Thanks for sharing that Bob.
It is part of a subject I have kicked around for years: as population has increased, along with suburban sprawl and development of "recreation property," logging and other tapping of natural resources, we have come to find ourselves with no frontiers or truly wild wilderness regions. Yet we still have that assumption that there are infinite resources at hand. We made the transition from islands of civilization in seas of wilderness to the opposite over a hundred years ago, but I think we have that old assumption in mind when thinking about the natural world.
In the continental US, with the demands on wild areas, I think we are close to the European hiking conventions with small islands of untouched lands with huts and a different mindset about foot travel.
When I learned about the camping regulations on the AT I was surprised, but I'm used to the western lands. The tightly regulated permit systems for areas in Washington like Mt. Rainier NP and the Enchantments will become more the norm throughout the continental wild areas as the population increases. That is not to say that the permit systems are wrong, indeed they are the only way to save these areas from overuse, but it will impact the way we think about wilderness recreation.
To give my personal experience, when I was born in 1954, the population of Washington state was about 2.5 million and is now 6.8 million and growing. Not only did those people need a place to live, they needed a place to play, and they aren't all hikers: there are hunters, ATV riders, equestrians, snowmobilers, and 4WD folk all vying for the same resources, along with logging and mineral resource industries and energy producers (read dams). Add a good dose of some annoying air traffic.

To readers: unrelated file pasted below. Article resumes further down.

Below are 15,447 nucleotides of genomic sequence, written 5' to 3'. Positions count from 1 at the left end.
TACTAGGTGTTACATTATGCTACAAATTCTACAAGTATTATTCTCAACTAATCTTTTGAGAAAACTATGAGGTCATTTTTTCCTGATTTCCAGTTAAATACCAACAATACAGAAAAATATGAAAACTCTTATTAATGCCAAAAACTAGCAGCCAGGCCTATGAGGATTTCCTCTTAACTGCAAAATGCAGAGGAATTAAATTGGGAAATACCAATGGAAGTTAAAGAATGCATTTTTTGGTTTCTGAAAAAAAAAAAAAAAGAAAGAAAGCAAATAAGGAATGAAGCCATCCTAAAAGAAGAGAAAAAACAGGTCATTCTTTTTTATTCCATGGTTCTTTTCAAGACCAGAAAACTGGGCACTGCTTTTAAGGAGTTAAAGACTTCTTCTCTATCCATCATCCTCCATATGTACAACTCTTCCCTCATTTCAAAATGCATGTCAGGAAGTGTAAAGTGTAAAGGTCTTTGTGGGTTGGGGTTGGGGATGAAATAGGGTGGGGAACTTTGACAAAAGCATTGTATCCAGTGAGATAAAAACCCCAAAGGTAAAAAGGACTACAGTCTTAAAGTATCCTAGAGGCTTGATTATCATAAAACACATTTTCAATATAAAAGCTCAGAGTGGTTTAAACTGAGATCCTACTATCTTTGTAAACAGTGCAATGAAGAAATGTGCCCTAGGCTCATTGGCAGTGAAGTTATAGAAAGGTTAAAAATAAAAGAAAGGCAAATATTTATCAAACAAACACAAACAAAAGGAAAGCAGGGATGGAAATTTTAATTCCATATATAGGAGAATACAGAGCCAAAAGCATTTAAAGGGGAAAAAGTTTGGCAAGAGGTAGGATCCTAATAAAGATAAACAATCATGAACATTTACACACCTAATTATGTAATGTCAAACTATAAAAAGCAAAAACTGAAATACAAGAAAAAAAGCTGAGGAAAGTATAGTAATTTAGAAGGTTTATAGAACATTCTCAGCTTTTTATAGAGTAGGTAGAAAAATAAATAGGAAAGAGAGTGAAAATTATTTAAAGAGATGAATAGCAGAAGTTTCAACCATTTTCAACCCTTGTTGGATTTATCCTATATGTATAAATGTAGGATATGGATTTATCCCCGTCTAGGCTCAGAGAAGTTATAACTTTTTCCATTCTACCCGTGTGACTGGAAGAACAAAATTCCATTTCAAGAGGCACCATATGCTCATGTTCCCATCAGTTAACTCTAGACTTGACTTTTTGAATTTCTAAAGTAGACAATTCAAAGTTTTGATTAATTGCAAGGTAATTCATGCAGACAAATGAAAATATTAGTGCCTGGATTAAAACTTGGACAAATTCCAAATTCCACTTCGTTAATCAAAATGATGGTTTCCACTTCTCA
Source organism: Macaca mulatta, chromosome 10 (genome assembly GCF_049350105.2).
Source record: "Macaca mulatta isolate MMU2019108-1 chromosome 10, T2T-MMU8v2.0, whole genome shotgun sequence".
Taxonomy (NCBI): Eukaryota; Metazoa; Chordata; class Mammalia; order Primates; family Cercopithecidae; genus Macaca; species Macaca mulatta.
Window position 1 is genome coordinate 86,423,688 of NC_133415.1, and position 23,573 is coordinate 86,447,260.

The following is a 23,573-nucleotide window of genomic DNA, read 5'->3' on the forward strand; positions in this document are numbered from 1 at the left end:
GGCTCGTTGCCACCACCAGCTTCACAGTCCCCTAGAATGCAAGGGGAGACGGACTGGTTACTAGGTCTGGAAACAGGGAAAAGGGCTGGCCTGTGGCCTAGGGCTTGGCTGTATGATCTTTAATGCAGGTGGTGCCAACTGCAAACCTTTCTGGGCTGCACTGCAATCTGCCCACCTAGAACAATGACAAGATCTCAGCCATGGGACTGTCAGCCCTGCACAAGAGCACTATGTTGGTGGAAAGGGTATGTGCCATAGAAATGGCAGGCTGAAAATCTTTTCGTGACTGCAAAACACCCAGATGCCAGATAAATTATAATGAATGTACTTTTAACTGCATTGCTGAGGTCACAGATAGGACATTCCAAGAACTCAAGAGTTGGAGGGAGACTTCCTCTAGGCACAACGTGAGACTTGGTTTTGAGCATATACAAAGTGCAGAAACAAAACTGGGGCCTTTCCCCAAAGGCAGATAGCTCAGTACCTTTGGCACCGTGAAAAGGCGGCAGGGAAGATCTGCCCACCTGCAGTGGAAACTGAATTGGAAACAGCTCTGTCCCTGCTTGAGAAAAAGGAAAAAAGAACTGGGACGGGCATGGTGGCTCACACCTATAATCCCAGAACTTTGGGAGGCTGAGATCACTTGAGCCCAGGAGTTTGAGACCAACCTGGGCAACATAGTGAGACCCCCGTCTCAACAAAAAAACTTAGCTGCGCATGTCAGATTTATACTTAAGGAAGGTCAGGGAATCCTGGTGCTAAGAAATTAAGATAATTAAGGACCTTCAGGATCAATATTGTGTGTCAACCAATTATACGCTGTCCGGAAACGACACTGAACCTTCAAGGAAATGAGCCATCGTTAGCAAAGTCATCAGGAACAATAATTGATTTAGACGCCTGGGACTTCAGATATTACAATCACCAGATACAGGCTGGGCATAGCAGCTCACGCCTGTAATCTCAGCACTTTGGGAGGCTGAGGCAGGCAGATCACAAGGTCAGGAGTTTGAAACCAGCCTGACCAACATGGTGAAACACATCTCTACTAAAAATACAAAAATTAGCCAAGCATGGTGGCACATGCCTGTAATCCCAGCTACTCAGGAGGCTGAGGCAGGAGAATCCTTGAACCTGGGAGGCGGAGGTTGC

If you look at a map of Washington, you will see the Cascades sliced up like a sheet cake with highways and rail lines, and the edges laced with expanding suburban towns. The Olympics are on a peninsula and a natural wilderness "island" with similar lacework on the edges. We would like to think of the Cascades as a continuous expanse of wilderness, but the reality is a patchwork of multi-use National Forests peppered with designated wilderness areas and National Parks.
It is a tricky mindset. You can stand In a skyscraper in downtown Seattle and look straight into the Olympics and Cascades with bookends of stratovolcanoes and watch eagles and falcons soaring between the towers. It is what I call the Wilderness Tease. The flip side of that is you will climb one of those mountains through cool quiet forests to be confronted with a view of the towers and suburbs with a brown ring of polluted air. There are wild areas, but little true remoteness and certainly no frontiers.